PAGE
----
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Tuesday, February 23, 1892

Tuesday, February 23, 1892

My forenoon's call at 8:20. W. not asleep, so I looked in room. Says he is pleased with the bell, though he suspected its potency yesterday and asked to be given his cane again, which he took but did not use. I asked him about his bed and he admitted, "It works well: it is a go." Asked me, "You write Bucke often? Dear Doctor!" Inquired after Anne, too. Then to Philadelphia. I seem to get more and more demand for correspondence. All manner and sorts of letters of inquiry, most of them needing to be answered.

6:30 P.M. W. awake. Mrs. Davis on guard. Warrie and Mrs. Keller down to supper. I went straight in and W. knew me and called out my name—I then going direct to the bed and shaking hands with him, he disengaging his hand from the cover (hand cold and perspiring). Talked 10 to 15 minutes together. He was in a dreadfully weak condition—coughing a good deal and speaking with broken voice—but he answered and asked questions readily. I excused my interruption. "It is all right, Horace, I was not asleep: I am always glad to see you." I lamented his unquiet days, and he responded, "So do I, so do I—today has been about as bad as any day could be, very bad—miserable, miserable." He was stopped by a fit of coughing, after which, "It is a succession of bad days now—hopeless, hopeless days." Then he shifted the talk himself. "Tell me the news: who do you hear from—who do you meet—what do they say?" My specification of Bucke's constant letters caused him to exclaim ardently, "Dear, dear—ever dear—Doctor!" Had he any special message to send Doctor? "I don't seem to have—everything is dull and dead with me now." Suddenly he said, "I have a cable from Wallace today, who says the facsimile will be sent next mail—so we ought to have them tomorrow." I asked after the message and he directed me where to find it on the table near his head. "Turn up the light," he counselled me, and after I had turned it high, "Turn it brighter: it won't hurt me." I very easily hit upon telegram, which read: "Facsimile next mail. Love as always." It disappointed W. to have me say this meant "would be sent" next mail, not arrive probably for ten days. (He is quickly discouraged when he sets his heart on such things, as he often does, as if of such uncertain tenure he feared the useless lapse of days.) "You acknowledge it anyway, Horace," he said. I told him I would go at once and write Johnston. "What message?" I asked. "Nothing, beyond what I have told you. You will tell him all needful things, facts, about my condition. I feel slipping away—slipping away." Inquired, "What news in the papers today?" explaining he had felt so bad in the forenoon he had done nothing at all. "Not till about four was I at all relieved." I quoted this from Record:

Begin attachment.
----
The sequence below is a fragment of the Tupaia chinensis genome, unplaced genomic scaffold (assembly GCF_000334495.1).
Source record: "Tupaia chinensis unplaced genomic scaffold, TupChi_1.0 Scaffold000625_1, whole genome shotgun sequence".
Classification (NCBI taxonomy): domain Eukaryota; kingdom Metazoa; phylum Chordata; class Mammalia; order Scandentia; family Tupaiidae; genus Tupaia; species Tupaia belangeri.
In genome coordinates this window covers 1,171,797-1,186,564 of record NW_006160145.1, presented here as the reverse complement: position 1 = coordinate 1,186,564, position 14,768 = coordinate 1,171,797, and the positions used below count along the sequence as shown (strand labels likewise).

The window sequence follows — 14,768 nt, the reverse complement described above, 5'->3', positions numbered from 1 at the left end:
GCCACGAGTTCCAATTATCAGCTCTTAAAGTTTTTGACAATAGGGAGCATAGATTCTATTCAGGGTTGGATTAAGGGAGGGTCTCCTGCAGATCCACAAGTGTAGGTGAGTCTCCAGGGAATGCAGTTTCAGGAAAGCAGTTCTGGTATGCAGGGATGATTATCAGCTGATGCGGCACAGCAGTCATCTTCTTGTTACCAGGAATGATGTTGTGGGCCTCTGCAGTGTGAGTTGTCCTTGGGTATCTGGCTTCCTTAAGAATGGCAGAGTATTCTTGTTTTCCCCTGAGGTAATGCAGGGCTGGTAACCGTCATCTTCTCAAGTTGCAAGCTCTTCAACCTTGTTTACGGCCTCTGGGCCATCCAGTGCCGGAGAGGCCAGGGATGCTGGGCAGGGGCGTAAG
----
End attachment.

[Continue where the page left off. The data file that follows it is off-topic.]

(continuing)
The successor to Ibsen as the idol of the hyper-cultured classes promises to be Maurice Maeterlinck, a young Belgian poet of the realistic school tempered by Walt Whitmanism. They are trying to exploit him as "the Belgian Shakespeare." An English version of one of his short plays, "L'Intruse," recently performed at the Haymarket Theatre in London, met with a rather cold reception; but his admirers blame this on the translator and the adapter. 
"That is very curious—very interesting. That ought to go among Bucke's notes. Did you send him a paper? Good! No, I had not seen it." I had found the following very near the other:
In his lecture on Shakespeare at Indianapolis, Colonel Ingersoll said: "The sublimest line in the English language is, 'Love is not love that alters when it alteration finds.'" New York World.
This too struck W. "The Colonel is out in a good campaign," he remarked. "Such a busy man, doing so much—doing it all magnificently (with a vitality over and through all)—is a phenomenon any age." I was to write a note. "Let it be brief—welcoming the Colonel back." (I did send a postal, hurriedly scrawled at the Post Office.) He shook his head positively at the notion of recovery. "That is not to be, Horace boy—the back road is all closed to us, and forward, there is nothing but loss, loss, loss and absolute wreck at last."

10:15 P.M. Again at W.'s. He slept. Mrs. Davis and Mrs. Keller on guard. W. rung his bell positively. He wished some "brandy." While he took it, while he was being turned, he talked briefly with Mrs. Keller. She remarked his ease, and the part the new bed had performed to effect it. "Yes, it seems to work well," he answered, but was not disposed to say more. He cautioned, too, after asking, "How is the weather out?""Watch the fire—watch the fire!" She had shifted the rubber under him. "It is a pity about the side, that it should pain so," she said. "Yes, but it's not the only pity, Mrs. Keller."

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